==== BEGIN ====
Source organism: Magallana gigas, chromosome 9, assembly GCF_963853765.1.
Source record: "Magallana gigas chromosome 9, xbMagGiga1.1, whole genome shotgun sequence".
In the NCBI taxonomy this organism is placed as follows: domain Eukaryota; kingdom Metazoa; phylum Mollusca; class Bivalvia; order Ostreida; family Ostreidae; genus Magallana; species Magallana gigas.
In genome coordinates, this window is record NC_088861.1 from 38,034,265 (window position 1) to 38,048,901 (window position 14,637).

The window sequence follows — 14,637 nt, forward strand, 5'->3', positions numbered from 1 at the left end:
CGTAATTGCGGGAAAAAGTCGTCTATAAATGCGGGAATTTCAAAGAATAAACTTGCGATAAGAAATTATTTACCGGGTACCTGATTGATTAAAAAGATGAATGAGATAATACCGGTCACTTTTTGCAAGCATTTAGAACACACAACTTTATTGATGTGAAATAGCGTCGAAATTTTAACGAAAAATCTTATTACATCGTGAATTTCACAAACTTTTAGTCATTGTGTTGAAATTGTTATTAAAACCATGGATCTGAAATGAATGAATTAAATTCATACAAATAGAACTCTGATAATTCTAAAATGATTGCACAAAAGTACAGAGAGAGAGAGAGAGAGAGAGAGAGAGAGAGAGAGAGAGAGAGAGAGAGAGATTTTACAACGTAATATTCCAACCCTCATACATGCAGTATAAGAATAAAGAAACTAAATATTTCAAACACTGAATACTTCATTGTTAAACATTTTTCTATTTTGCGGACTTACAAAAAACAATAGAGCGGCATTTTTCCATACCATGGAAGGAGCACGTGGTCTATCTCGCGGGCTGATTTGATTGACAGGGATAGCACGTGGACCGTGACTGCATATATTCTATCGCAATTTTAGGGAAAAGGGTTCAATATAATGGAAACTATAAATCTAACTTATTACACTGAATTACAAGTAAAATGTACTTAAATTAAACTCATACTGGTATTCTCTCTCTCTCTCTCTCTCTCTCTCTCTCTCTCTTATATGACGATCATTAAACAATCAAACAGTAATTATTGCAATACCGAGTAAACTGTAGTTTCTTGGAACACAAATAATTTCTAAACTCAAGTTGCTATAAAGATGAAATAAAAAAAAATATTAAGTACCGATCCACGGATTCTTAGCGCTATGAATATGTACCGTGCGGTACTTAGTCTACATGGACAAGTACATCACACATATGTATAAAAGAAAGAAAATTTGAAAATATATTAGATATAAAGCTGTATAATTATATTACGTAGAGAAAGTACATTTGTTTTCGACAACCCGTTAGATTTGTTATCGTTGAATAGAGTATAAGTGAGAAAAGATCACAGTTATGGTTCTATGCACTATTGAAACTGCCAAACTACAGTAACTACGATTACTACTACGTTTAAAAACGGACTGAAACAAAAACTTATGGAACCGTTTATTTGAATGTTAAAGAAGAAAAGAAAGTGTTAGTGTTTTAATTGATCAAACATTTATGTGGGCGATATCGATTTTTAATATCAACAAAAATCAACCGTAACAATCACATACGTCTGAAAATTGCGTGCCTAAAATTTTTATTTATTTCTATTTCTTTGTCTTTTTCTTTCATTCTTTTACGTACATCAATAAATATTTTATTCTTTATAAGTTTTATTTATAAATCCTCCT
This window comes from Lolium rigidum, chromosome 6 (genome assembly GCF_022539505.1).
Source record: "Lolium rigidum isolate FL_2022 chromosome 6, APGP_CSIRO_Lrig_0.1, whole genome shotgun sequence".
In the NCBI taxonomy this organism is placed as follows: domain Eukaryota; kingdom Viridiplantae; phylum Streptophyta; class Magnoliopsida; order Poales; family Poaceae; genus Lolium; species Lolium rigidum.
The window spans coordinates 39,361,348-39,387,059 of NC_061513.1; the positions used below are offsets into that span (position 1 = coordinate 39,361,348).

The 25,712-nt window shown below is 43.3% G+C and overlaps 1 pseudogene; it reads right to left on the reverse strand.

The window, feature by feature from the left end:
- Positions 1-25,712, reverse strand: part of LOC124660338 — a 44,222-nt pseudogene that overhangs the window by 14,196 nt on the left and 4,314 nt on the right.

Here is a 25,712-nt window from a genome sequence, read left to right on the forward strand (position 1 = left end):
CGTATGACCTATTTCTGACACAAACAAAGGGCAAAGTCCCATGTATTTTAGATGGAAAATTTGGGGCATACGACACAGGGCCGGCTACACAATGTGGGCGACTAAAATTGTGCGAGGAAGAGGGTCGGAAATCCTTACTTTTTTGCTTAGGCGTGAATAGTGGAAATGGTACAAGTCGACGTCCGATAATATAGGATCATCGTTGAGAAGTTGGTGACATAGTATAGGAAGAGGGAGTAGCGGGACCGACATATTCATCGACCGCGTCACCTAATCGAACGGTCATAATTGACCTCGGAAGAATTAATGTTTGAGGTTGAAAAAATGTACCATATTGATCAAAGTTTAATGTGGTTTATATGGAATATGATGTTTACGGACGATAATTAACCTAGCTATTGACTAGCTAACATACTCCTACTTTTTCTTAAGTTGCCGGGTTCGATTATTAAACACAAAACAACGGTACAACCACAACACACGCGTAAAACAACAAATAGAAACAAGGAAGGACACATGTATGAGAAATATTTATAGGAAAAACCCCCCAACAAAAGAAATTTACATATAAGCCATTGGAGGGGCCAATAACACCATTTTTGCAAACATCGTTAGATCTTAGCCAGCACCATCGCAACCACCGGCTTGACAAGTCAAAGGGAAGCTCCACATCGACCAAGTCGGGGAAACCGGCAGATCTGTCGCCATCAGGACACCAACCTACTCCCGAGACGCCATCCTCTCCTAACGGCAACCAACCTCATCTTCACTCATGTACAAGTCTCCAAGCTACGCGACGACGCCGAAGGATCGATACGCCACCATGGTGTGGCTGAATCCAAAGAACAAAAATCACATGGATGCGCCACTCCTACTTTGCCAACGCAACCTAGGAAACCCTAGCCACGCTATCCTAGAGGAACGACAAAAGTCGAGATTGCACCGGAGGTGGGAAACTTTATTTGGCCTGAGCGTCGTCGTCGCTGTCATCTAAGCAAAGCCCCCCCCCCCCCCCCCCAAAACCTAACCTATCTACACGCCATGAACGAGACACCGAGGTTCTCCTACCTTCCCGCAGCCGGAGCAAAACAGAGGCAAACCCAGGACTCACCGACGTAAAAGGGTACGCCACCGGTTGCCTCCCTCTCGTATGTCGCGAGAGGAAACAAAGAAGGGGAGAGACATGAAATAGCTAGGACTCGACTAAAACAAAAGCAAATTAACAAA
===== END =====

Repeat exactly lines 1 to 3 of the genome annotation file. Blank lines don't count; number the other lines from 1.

Source organism: Magallana gigas, chromosome 9, assembly GCF_963853765.1.
Source record: "Magallana gigas chromosome 9, xbMagGiga1.1, whole genome shotgun sequence".
In the NCBI taxonomy this organism is placed as follows: domain Eukaryota; kingdom Metazoa; phylum Mollusca; class Bivalvia; order Ostreida; family Ostreidae; genus Magallana; species Magallana gigas.